Should I Watch..? Deep Blue Sea
What's the big deal?
Deep Blue Sea is a science-fiction horror film released in 1999 and was co-written by Australian screenwriter Duncan Kennedy and writer partners Donna & Wayne Powers. Not to be confused with the Terrance Rattigan play The Deep Blue Sea or either of its movie adaptations, the film was directed by Renny Harlin and features Samuel L Jackson, Thomas Jane and Saffron Burrows among others. Kennedy originally wrote the screenplay to purge himself of recurring nightmares he was having involving sharks reading his mind. "Whenever anyone mentions a shark movie, they naturally think of Steven Spielberg." he once said. "The problem approaching a shark movie is how do you do it without repeating Jaws?"
What's it about?
Aquatica is a remote science research station dedicated to finding a cure for Alzheimer's disease. Led by Dr Susan McCallister, they concentrate on harvesting the brain fluid of Mako sharks in their efforts for a cure although, unknown to the other scientists, Dr McCallister genetically altered the brains of the sharks to make them bigger. This has had the effect of making the Mako sharks a lot smarter and more dangerous.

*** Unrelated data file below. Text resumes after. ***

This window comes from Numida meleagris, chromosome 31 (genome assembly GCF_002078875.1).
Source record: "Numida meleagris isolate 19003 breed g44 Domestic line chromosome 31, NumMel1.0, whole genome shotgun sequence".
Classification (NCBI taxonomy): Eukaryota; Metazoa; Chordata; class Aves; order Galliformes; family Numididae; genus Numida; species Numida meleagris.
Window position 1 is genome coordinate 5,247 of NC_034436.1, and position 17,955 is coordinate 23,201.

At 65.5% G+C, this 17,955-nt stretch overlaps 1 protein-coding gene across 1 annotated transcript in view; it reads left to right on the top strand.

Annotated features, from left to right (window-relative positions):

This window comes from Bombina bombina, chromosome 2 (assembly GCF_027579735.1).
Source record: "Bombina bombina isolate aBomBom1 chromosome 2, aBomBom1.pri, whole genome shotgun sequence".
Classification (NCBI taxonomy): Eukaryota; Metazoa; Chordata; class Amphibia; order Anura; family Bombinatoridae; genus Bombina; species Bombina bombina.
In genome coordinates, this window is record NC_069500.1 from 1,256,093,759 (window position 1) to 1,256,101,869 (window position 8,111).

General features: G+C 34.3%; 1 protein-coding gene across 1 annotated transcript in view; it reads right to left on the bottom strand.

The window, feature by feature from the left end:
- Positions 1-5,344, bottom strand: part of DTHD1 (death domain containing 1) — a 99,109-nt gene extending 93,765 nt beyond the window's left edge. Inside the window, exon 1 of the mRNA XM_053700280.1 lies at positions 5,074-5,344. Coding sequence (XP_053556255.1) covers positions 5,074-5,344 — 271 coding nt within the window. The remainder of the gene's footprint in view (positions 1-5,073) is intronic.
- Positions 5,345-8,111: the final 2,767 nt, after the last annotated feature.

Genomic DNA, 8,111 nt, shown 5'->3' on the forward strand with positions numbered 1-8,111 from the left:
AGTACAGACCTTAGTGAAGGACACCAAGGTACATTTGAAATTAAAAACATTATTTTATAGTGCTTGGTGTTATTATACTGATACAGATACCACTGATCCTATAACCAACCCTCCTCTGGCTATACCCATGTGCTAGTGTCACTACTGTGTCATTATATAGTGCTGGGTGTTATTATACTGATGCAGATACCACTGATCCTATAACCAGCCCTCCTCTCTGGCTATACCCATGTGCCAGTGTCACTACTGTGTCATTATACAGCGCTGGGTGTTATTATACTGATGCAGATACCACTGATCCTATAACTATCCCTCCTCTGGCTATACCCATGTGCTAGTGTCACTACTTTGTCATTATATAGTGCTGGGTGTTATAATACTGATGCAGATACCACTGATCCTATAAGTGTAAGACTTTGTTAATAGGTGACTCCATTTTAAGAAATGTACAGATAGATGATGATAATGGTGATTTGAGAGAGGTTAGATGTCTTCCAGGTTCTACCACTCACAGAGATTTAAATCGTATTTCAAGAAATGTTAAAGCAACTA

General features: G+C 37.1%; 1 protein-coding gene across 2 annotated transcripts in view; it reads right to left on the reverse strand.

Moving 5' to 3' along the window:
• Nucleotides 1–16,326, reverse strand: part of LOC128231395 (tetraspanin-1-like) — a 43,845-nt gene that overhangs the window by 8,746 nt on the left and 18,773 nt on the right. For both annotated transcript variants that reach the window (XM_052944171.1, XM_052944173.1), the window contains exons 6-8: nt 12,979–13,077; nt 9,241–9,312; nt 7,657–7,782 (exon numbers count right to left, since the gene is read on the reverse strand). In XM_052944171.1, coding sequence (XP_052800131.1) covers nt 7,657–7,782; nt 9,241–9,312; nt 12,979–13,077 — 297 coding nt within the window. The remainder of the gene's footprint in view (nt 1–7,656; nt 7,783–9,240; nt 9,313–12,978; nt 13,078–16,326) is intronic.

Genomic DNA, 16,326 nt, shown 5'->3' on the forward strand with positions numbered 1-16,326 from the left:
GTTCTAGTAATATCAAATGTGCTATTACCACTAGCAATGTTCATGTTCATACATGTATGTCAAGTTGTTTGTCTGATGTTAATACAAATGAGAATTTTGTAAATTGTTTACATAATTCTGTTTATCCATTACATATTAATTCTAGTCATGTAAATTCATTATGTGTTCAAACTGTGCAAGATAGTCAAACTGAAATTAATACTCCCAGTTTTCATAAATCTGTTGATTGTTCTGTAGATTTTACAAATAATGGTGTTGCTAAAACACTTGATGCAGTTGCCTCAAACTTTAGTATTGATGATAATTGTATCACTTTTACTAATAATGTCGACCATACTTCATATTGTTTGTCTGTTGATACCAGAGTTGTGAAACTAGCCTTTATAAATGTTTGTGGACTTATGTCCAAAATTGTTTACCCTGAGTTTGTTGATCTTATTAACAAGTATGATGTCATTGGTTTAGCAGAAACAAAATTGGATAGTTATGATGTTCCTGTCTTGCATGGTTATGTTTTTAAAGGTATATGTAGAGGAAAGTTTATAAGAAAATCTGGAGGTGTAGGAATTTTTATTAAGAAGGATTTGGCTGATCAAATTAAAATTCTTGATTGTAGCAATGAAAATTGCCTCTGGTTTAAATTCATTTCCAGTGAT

Aquatica's financial backers send executive Russell Franklin to the facility to investigate after one of the sharks escapes and attacks a boat full of teenagers. It soon appears that the sharks aren't too keen on their human captors and after one of the researchers is killed, a chain of events that puts everyone's lives at risk is set in motion. Will any of them survive as the facility starts to flood or will the sharks have some lunch instead?
Samuel L Jackson
Dr. Susan McCallister
LL Cool J
Duncan Kennedy, Donna Powers, Wayne Powers
Release Date (UK)
15th October, 1999
Action, Sci-Fi, Horror
What's to like?